Tuesday, November 13, 2012

Fast Promotions and Reviews

I've been fortunate to get quite a few really good reviews (and a couple not so good).  It's always interesting to see how people react to things differently.  I'd probably never read reviews, but I do like to get an idea of what readers think...for obvious reasons, of course, but also because in the end I write for readers.  If I think something is good, but the readers in my genre don't like it, I want to know why.  I think it is good for my growth as a writer.  Sometimes you have something in your head, but if it's not getting through to readers you need to change how you deliver the message.

I don't comment on reviews, not ever.  Honestly, that is not a place for me...it's for readers and potential readers.  If I posted a review and suddenly found myself sparring with the writer, I'd be creeped out.  I aspire to be a lot of things, but creepy isn't one of them.  If a reader wants to interact with me, he or she can easily do it on this blog or by email (address in all my books).  I get a lot of mail from readers and always enjoy the interaction.  But I don't invade the review space or harass my readers to write reviews.  If you do, I am always appreciative of the effort, but that is as far as it goes.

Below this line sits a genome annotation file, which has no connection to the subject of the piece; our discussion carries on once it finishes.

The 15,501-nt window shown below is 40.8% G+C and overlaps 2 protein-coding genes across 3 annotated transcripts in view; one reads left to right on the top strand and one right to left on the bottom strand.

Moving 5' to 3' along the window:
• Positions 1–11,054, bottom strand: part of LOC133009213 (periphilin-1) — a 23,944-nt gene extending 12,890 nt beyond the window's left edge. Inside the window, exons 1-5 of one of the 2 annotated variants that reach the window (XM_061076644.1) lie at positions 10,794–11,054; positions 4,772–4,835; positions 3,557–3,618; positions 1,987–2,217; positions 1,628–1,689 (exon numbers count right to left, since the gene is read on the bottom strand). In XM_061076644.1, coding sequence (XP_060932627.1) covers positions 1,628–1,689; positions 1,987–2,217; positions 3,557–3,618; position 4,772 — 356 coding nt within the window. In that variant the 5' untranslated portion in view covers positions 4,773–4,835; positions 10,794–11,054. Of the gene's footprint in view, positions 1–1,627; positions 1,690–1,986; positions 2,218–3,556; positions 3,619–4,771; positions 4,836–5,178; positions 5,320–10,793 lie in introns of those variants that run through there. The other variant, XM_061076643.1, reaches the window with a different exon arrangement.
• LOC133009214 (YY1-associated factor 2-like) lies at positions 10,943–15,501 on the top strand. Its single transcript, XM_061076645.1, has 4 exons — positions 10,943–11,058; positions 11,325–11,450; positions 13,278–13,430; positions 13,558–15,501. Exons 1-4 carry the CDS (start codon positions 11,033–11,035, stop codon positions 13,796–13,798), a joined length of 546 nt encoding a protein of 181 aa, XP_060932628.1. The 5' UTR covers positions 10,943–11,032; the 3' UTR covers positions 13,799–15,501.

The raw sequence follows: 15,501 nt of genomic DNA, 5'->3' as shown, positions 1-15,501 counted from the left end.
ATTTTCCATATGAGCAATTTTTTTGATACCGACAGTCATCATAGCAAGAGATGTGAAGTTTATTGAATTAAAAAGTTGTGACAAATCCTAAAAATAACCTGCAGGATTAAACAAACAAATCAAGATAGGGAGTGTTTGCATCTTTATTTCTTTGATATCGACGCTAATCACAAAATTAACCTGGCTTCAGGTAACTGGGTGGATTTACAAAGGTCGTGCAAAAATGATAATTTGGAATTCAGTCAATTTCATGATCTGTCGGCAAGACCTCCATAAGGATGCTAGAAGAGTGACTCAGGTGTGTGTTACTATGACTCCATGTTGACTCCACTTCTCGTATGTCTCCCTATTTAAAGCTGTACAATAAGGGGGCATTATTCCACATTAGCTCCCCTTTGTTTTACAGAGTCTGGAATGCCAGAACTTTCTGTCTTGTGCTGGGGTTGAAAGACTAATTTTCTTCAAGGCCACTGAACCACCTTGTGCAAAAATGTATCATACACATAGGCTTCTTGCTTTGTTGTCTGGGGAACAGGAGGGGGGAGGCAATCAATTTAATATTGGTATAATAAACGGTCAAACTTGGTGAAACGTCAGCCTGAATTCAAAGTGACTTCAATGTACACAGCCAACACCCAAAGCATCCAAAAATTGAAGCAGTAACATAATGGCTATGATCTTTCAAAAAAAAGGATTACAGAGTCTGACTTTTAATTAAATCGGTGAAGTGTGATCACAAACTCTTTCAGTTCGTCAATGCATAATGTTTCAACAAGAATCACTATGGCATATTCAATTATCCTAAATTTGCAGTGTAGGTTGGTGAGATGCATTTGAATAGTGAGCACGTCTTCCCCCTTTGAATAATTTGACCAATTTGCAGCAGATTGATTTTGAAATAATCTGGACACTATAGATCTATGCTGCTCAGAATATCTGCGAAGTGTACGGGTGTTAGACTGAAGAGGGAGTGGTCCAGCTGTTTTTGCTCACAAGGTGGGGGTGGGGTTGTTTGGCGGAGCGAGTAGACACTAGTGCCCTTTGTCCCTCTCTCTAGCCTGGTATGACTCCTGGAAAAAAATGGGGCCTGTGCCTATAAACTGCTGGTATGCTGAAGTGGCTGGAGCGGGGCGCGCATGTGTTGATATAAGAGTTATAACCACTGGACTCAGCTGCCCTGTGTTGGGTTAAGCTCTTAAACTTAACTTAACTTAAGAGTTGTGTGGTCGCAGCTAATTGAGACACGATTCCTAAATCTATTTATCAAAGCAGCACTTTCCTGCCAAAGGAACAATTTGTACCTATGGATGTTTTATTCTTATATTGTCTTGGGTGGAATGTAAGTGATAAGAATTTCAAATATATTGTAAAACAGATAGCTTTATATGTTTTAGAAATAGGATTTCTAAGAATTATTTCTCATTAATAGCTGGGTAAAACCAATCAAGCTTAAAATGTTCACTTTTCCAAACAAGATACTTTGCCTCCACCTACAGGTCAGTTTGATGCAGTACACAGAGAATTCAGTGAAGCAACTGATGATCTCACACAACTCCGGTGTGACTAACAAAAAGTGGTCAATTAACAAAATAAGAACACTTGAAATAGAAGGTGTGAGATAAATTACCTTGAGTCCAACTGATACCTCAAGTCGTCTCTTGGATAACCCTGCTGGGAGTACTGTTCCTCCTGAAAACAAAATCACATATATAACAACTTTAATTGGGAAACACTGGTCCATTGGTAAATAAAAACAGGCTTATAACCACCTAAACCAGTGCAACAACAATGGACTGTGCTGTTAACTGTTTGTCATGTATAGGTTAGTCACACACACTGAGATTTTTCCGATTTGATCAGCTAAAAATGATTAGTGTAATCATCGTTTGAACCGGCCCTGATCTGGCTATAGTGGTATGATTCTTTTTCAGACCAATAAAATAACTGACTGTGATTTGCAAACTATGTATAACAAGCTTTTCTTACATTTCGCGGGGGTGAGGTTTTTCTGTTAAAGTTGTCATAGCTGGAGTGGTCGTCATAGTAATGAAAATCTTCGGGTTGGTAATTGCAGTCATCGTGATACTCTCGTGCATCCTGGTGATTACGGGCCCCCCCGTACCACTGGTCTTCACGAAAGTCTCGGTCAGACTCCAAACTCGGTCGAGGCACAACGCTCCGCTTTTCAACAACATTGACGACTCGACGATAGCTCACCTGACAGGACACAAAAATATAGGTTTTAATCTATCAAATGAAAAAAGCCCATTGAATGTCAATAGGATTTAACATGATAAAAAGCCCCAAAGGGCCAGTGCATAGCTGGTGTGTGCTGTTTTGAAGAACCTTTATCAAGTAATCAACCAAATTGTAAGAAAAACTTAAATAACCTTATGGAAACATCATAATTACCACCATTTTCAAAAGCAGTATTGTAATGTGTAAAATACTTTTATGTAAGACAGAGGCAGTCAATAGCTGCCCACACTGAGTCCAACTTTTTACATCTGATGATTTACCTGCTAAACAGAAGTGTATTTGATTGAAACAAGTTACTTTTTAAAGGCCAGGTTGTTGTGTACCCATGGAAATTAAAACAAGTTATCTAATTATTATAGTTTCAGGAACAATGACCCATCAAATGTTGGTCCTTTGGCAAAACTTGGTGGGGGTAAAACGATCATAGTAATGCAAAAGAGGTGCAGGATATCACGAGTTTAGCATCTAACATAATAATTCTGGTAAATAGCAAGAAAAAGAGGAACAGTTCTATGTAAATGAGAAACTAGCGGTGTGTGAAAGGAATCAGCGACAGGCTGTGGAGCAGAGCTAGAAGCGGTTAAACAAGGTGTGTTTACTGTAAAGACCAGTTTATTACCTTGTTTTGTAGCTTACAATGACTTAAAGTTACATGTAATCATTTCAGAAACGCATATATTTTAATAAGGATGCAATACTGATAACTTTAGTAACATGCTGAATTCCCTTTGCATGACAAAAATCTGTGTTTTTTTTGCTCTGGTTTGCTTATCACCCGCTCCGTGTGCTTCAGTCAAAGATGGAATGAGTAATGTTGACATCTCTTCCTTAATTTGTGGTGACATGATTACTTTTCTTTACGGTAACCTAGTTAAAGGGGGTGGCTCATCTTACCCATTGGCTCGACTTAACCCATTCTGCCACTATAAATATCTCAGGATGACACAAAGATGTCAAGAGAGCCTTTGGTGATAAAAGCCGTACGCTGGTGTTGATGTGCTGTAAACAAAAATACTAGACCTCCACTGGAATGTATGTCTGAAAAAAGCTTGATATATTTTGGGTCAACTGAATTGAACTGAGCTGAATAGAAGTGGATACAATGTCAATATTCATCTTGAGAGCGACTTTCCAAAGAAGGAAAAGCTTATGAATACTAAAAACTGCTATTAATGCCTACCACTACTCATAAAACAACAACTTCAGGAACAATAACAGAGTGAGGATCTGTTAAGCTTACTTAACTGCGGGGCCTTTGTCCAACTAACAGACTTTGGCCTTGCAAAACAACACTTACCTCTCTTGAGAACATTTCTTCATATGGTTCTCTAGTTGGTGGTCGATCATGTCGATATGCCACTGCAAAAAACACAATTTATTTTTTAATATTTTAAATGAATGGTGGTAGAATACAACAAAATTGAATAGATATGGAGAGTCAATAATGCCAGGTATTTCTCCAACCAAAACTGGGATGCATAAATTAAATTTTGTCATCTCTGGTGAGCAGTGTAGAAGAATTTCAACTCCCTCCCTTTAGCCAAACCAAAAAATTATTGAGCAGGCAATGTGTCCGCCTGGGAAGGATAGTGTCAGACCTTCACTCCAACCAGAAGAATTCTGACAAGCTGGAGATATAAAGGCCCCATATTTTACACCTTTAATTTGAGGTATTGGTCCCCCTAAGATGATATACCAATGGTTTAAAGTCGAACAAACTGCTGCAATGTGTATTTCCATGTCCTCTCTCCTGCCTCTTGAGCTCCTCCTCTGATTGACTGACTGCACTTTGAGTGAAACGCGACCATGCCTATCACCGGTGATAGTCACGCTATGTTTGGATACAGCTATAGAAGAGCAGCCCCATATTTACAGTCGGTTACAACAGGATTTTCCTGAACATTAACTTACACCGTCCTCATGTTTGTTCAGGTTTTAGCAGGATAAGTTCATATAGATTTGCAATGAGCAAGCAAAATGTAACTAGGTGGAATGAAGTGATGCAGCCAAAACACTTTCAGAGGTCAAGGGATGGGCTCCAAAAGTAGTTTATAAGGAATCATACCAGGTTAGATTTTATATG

One frequent comment in the reviews for Marines is that Cain gets promoted very quickly.  That is true, no question.  In reviewing these comments I have come to realize that I didn't communicate the situation quite as well as I would have liked.  The book covers a period where the Marine Corps is massively expanding, increasing its numbers to face the new realities of warfare on the growing frontier.  In my mind as I was writing, I was imagining a time like the American Civil War, where a massive mobilization threw the normal schedules out the window.  Mid-level officers found themselves commanding armies in a very short period.  In reading the reviews and looking back, I wish I had emphasized the growth of the Corps a bit more. 

Nothing enormously important, but a good example of why writers need to listen to readers, something I always intend to do.

No comments:

Post a Comment